Few people would openly advocate that Daniel H. Mudd and Richard F. Syron, the departing heads of Fannie Mae and Freddie Mac, define the notion of a job well done. Yet both men stand to enjoy ridiculous profits as part of their severance packages.
The New York Times exposed the sums that Mudd and Syron stand to reap, and it is enough to aggravate hypertension: Mudd's exit package could level at $9.3 million, while Syron could pocket a cool $14.1 million. The Times also reports that Mudd has already made $12.4 million in pay and stock option gains since he took over Fannie Mae in 2004, while Syron enjoyed $17.1 million in pay and stock option gains since he became the Freddie chief in 2003.
Of course, there is no guarantee that Mudd and Syron will be exiting with all of that money. Their severance packages hinge on whether their respective dismissals were ‘without cause.’ The Federal Housing Finance Agency, which is now regulating Fannie and Freddie, is not dropping clues on whether they will give Mudd and Syron a free pass, demand a reduction in their severance packages or fight for a full revocation of the funds.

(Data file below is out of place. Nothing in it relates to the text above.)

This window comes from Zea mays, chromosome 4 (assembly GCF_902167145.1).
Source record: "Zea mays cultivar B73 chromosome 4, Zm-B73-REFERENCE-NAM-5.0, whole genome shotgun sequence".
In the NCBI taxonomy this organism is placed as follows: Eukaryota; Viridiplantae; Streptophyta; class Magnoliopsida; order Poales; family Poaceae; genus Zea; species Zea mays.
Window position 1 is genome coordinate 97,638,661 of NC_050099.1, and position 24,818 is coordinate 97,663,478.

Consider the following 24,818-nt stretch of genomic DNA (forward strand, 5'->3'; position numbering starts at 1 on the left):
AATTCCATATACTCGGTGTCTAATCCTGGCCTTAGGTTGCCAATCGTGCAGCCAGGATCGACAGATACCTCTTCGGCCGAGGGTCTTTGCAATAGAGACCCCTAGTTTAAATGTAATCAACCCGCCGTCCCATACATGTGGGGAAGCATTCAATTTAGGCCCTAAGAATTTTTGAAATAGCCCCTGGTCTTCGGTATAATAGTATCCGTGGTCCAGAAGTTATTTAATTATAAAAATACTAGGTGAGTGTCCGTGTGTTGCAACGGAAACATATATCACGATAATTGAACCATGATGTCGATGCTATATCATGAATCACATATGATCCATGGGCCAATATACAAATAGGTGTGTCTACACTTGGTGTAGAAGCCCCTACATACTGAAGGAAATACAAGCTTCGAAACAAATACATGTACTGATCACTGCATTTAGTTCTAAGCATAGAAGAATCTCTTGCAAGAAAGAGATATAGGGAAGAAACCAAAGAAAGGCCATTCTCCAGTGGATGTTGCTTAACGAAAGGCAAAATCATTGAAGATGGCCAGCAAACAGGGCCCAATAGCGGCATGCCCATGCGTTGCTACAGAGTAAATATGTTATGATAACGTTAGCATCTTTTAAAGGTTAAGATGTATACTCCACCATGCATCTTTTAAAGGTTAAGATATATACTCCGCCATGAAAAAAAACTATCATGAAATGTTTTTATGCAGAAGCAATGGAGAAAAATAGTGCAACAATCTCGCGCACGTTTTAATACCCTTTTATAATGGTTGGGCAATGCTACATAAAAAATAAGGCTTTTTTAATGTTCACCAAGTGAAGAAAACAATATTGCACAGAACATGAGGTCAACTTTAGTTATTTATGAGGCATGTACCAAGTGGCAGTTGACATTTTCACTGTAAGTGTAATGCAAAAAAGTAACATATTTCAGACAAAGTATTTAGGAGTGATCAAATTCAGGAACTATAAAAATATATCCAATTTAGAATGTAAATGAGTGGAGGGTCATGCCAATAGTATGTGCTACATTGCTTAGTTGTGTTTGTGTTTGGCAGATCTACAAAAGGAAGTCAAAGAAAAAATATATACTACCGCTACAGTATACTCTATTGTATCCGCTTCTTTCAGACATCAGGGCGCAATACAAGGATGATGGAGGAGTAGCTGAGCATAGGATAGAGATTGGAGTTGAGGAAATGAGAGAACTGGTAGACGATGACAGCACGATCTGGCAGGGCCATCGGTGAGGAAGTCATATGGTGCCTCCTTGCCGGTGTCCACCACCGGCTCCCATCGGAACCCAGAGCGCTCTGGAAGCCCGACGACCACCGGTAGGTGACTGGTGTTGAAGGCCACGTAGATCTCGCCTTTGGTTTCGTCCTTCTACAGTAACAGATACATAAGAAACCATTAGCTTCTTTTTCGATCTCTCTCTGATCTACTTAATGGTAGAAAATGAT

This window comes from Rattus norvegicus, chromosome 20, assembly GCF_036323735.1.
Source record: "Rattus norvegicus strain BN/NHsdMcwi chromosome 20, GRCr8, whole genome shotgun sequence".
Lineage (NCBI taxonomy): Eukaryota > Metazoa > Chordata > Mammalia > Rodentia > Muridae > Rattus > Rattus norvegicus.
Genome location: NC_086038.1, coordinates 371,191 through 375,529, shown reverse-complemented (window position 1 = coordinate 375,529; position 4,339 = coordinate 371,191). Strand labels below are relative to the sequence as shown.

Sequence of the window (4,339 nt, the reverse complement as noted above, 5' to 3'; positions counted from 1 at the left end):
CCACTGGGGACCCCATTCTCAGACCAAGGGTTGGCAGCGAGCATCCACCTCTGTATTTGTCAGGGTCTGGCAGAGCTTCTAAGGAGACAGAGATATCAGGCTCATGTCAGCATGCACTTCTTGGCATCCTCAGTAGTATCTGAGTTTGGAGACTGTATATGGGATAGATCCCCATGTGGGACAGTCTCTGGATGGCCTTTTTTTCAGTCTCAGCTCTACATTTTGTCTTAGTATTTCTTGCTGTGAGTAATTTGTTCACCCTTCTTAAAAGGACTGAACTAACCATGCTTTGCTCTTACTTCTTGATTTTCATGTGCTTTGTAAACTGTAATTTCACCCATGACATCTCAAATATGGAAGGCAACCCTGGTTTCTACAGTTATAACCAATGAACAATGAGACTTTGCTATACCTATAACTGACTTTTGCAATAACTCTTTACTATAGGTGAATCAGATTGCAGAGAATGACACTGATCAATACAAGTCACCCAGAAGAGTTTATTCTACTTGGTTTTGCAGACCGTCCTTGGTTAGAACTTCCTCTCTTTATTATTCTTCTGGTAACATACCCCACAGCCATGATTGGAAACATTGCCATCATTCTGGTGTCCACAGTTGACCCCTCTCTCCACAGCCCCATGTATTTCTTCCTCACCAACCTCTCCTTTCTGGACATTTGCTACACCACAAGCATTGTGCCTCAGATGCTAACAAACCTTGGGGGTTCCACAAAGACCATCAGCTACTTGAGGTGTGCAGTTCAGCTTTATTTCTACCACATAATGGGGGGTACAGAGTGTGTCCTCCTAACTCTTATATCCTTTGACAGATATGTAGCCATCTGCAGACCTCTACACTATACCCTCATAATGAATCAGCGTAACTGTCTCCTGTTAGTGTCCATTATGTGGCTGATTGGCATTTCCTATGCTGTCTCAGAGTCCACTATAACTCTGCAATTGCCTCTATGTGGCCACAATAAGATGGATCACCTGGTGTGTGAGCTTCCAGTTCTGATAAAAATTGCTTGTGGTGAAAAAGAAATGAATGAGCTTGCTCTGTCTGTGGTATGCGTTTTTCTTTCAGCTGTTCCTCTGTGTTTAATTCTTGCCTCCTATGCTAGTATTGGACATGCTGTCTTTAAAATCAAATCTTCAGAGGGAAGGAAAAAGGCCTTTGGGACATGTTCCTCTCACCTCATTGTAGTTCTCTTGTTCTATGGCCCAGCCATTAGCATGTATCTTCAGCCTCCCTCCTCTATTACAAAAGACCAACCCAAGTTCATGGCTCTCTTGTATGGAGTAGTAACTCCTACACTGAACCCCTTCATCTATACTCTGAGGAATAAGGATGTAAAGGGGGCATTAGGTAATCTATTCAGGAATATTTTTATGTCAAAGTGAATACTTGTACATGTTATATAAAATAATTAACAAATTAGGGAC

This situation will probably drag on for months. The Bush administration, in comments by Anthony W. Ryan, the assistant secretary of the Treasury for financial markets, made it clear it was not looking to engage in ‘finger-pointing’ to determine who was to blame for the Fannie and Freddie debacle. Furthermore, Fannie and Freddie are clearly a hot potato for the Congress, and the last thing Capitol Hill wants is investigative hearings prior to an election. Any federal inquiry on the collapse of Fannie and Freddie – whether based in a Congressional or Department of Justice setting – will be a long time in coming, if it comes at all.
I am a strong believer in giving rewards to people who do exceptional work. But neither Mudd nor Syron come within miles of being lauded for their respective performances at the helm. Considering that the shareholders in both government-sponsored enterprises were wiped out as a result of the federal takeover of Fannie and Freddie, and considering that American taxpayers are putting out billions to pay for this takeover, the idea that either man would walk out of their offices with millions in compensation is the ultimate sick joke.
– Phil Hall, editor, Secondary Marketing Executive.
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